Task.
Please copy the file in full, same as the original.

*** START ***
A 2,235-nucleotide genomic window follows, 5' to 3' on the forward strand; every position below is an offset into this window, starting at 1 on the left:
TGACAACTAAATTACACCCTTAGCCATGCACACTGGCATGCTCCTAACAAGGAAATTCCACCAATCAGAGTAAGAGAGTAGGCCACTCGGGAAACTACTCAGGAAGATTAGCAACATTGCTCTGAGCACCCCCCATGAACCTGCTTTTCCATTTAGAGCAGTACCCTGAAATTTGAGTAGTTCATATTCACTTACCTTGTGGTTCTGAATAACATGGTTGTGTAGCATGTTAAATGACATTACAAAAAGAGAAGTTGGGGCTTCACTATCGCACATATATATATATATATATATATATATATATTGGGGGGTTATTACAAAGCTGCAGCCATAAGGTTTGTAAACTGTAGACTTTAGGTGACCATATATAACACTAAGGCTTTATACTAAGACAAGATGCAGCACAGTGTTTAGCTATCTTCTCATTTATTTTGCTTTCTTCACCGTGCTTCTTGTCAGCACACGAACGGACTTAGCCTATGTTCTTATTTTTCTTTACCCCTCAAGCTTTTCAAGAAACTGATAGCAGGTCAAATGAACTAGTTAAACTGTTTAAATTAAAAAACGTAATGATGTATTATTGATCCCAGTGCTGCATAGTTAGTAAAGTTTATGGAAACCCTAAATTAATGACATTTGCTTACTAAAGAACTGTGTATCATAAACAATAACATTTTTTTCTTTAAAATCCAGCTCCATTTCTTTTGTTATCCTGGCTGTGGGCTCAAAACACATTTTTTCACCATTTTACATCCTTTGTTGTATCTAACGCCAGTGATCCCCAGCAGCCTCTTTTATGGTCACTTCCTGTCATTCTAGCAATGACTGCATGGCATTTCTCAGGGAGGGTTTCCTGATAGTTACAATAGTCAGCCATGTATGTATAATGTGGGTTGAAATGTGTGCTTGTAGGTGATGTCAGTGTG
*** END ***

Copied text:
A 2,235-nucleotide genomic window follows, 5' to 3' on the forward strand; every position below is an offset into this window, starting at 1 on the left:
TGACAACTAAATTACACCCTTAGCCATGCACACTGGCATGCTCCTAACAAGGAAATTCCACCAATCAGAGTAAGAGAGTAGGCCACTCGGGAAACTACTCAGGAAGATTAGCAACATTGCTCTGAGCACCCCCCATGAACCTGCTTTTCCATTTAGAGCAGTACCCTGAAATTTGAGTAGTTCATATTCACTTACCTTGTGGTTCTGAATAACATGGTTGTGTAGCATGTTAAATGACATTACAAAAAGAGAAGTTGGGGCTTCACTATCGCACATATATATATATATATATATATATATATATTGGGGGGTTATTACAAAGCTGCAGCCATAAGGTTTGTAAACTGTAGACTTTAGGTGACCATATATAACACTAAGGCTTTATACTAAGACAAGATGCAGCACAGTGTTTAGCTATCTTCTCATTTATTTTGCTTTCTTCACCGTGCTTCTTGTCAGCACACGAACGGACTTAGCCTATGTTCTTATTTTTCTTTACCCCTCAAGCTTTTCAAGAAACTGATAGCAGGTCAAATGAACTAGTTAAACTGTTTAAATTAAAAAACGTAATGATGTATTATTGATCCCAGTGCTGCATAGTTAGTAAAGTTTATGGAAACCCTAAATTAATGACATTTGCTTACTAAAGAACTGTGTATCATAAACAATAACATTTTTTTCTTTAAAATCCAGCTCCATTTCTTTTGTTATCCTGGCTGTGGGCTCAAAACACATTTTTTCACCATTTTACATCCTTTGTTGTATCTAACGCCAGTGATCCCCAGCAGCCTCTTTTATGGTCACTTCCTGTCATTCTAGCAATGACTGCATGGCATTTCTCAGGGAGGGTTTCCTGATAGTTACAATAGTCAGCCATGTATGTATAATGTGGGTTGAAATGTGTGCTTGTAGGTGATGTCAGTGTG